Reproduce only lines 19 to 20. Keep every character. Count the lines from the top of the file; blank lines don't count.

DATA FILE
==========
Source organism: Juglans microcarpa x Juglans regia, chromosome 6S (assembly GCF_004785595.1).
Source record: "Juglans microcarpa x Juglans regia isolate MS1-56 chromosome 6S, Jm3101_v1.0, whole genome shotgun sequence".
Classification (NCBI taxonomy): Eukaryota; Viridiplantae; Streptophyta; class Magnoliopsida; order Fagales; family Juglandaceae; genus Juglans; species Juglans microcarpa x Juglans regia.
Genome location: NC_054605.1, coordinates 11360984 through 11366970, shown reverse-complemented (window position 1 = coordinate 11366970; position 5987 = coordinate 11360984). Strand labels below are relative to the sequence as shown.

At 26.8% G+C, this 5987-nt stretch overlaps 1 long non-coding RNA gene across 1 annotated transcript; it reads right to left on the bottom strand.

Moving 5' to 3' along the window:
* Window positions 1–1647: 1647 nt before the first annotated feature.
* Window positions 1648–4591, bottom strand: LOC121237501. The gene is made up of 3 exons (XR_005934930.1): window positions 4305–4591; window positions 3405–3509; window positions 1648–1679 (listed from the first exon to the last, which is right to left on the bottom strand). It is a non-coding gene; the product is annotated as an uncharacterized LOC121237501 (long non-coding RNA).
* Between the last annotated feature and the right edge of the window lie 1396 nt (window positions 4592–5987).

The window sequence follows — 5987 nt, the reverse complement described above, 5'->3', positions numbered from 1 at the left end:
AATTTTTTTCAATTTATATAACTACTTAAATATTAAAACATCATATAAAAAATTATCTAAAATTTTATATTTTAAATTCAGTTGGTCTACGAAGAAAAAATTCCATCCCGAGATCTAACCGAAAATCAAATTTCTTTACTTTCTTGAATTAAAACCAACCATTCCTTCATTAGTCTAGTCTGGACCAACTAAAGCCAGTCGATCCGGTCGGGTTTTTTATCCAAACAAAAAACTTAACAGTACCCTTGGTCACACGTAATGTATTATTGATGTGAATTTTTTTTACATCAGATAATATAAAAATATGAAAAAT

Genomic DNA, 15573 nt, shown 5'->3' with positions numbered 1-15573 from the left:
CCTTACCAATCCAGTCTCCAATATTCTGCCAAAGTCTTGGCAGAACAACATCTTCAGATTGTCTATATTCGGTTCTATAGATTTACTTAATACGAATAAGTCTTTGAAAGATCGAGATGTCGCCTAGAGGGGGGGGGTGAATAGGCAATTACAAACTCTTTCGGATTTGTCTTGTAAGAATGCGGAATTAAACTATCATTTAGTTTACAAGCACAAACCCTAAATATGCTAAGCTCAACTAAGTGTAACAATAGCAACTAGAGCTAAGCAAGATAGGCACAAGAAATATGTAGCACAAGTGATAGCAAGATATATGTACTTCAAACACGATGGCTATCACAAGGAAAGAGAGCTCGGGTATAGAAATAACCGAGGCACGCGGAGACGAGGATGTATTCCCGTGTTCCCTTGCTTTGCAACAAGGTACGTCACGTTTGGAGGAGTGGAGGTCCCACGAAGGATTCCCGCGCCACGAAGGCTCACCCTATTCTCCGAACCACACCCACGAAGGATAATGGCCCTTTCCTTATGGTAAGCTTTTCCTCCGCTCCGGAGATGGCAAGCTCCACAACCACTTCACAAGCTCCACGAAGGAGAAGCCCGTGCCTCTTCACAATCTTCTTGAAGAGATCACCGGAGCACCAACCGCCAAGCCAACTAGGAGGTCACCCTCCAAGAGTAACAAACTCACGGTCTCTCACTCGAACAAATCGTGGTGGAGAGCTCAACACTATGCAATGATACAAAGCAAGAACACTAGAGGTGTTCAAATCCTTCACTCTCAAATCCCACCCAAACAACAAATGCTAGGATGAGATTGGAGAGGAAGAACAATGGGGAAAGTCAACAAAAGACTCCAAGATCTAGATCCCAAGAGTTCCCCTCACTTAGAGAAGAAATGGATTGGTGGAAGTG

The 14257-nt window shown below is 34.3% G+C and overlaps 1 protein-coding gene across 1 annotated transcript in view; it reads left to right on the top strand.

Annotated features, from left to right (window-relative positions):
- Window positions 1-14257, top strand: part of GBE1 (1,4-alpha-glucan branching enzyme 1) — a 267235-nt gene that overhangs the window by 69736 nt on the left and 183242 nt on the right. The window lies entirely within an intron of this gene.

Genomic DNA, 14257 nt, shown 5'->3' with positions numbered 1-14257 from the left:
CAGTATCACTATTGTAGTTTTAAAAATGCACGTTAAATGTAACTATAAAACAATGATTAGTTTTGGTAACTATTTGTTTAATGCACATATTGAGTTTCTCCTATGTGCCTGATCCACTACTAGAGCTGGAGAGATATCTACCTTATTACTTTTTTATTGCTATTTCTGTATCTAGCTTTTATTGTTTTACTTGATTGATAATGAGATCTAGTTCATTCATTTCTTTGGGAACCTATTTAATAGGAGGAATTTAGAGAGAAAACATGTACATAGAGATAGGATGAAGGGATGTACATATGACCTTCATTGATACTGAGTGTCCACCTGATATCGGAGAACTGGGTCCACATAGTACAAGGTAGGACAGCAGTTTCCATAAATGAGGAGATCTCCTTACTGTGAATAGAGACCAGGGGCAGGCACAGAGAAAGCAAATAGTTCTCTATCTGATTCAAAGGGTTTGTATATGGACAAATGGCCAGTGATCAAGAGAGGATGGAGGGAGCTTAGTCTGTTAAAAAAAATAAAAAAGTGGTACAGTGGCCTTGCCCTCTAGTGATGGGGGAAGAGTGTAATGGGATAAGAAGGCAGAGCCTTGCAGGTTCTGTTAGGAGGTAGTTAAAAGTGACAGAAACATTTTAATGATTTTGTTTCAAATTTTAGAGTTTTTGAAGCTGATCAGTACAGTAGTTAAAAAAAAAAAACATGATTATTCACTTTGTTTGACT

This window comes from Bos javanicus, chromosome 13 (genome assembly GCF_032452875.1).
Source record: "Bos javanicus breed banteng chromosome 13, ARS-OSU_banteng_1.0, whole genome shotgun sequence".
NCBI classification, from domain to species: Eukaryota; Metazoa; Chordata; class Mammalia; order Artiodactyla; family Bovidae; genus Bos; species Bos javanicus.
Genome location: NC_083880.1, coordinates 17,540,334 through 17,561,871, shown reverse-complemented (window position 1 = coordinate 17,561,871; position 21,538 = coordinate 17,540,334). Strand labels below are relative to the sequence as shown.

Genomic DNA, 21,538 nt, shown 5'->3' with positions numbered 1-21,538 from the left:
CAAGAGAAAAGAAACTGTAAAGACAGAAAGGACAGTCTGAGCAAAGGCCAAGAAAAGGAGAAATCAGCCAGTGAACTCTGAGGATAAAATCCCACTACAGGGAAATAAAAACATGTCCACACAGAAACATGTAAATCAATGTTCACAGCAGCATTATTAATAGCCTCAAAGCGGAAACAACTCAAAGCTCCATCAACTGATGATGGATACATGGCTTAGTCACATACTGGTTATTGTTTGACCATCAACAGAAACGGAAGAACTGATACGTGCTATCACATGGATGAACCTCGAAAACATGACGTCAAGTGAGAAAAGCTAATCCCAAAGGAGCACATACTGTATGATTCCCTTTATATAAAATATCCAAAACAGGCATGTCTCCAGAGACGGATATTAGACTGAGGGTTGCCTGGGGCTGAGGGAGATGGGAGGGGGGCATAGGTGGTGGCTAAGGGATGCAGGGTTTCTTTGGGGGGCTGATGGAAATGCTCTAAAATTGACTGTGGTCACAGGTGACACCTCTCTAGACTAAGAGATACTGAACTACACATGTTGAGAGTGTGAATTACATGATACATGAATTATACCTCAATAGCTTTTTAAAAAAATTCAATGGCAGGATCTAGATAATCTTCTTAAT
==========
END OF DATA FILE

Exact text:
This window comes from Bos javanicus, chromosome 13 (genome assembly GCF_032452875.1).
Source record: "Bos javanicus breed banteng chromosome 13, ARS-OSU_banteng_1.0, whole genome shotgun sequence".